In a remote tropical forest in Indonesia’s Spice Islands, villagers planned their last stand.
A foreign gold-mining company was preparing to gouge out a massive pit from the mountain that had sustained these farmers and fishermen for generations. To protect their way of life, the villagers planned to hike to the summit and refuse to leave.
Newcrest Mining had won the right to explore this mineral-rich area during the 30-year rule of Suharto, Indonesia’s military dictator. But when mass protests swept Suharto from power, the new parliament outlawed the environmentally devastating open-pit mining method in certain areas like this one, where it could endanger the water supply.
Newcrest, however, was proceeding as if the new law didn’t apply — because, effectively, it didn’t. The Australian company had found a way to trap Indonesia in the deals of the deposed dictator and, in the process, reap huge profits.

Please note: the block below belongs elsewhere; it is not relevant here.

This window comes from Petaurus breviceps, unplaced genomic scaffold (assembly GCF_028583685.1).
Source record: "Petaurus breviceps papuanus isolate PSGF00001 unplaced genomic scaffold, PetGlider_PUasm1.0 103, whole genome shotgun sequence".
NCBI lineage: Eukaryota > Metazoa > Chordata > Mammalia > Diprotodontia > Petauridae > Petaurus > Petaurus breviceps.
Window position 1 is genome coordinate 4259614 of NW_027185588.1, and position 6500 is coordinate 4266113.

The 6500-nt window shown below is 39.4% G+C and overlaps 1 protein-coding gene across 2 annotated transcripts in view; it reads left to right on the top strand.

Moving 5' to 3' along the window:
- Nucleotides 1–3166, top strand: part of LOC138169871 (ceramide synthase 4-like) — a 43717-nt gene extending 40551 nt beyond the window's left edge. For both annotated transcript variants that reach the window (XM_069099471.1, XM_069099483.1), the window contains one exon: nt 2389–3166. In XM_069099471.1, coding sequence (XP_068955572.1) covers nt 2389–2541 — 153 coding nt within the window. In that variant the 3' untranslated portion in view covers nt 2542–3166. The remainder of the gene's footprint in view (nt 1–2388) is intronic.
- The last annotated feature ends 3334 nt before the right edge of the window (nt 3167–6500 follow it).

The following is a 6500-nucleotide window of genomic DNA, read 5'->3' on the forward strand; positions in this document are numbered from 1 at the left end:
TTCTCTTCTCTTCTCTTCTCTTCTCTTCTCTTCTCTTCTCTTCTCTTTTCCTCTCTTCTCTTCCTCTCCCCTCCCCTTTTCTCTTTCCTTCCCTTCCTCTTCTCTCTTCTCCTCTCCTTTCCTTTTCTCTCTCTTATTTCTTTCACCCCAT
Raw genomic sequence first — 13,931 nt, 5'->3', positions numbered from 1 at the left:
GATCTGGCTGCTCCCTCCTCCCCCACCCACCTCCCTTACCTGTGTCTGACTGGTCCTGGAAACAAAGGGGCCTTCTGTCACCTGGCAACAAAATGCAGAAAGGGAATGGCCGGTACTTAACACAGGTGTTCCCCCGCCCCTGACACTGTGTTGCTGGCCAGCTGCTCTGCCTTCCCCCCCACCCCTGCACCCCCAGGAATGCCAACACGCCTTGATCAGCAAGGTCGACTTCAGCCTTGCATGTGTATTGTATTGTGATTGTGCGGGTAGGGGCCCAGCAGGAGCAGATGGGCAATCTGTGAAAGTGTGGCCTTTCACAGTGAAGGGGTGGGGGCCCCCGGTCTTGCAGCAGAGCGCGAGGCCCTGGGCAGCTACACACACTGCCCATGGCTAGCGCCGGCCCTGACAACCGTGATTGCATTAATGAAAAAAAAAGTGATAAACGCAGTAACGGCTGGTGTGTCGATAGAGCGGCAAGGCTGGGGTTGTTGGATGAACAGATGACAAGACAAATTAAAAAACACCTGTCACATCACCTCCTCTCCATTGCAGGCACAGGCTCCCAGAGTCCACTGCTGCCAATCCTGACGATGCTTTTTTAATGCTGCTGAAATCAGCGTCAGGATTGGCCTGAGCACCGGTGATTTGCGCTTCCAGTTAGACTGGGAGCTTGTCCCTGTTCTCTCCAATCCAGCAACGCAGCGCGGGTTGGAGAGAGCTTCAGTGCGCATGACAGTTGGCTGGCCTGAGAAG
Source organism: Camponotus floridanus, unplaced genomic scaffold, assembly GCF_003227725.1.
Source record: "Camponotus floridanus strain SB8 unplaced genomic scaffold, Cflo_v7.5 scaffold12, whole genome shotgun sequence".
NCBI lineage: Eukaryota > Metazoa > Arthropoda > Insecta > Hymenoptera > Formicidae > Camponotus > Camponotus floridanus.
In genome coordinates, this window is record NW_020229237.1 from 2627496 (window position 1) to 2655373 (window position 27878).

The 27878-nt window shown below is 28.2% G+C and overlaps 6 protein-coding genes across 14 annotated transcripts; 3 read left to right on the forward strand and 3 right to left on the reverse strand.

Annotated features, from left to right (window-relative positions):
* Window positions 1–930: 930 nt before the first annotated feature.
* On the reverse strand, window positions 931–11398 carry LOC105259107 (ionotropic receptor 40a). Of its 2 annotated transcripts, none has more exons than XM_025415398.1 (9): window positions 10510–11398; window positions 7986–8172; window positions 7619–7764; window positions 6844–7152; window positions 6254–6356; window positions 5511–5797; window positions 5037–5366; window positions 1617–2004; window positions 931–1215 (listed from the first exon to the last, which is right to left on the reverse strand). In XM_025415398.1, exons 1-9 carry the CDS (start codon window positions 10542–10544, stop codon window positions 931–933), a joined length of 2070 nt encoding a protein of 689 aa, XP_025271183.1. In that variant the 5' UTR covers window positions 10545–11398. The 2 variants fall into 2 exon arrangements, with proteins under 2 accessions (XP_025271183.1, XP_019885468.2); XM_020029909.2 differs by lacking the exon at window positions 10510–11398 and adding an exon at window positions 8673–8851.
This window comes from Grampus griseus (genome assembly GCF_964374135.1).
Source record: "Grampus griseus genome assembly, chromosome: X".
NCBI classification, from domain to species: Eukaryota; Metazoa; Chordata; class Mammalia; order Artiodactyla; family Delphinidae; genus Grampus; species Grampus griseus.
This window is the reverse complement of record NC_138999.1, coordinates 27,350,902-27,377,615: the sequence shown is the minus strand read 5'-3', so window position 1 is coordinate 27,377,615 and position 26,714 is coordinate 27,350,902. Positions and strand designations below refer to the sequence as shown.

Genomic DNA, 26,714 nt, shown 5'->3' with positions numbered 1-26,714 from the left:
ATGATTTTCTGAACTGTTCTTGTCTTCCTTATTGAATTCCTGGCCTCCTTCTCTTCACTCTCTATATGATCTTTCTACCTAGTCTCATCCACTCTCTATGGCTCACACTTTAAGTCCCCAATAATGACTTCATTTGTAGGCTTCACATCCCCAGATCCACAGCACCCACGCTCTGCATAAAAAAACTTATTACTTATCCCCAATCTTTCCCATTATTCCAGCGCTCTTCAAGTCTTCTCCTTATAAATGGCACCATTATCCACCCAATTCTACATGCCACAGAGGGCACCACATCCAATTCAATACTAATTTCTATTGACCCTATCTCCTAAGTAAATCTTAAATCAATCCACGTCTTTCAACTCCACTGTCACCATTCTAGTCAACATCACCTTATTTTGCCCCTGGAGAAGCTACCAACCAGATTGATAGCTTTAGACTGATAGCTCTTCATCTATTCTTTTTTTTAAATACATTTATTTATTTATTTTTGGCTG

The weapon that Newcrest and other powerful foreign mining companies wielded was a threat. A highly specialized legal threat: They warned they might haul Indonesia before a sort of private global super court. Though most people have never heard of it, this justice system has the power to make entire nations fork over hundreds of millions or even billions of dollars to companies that say their business was unfairly hampered.read more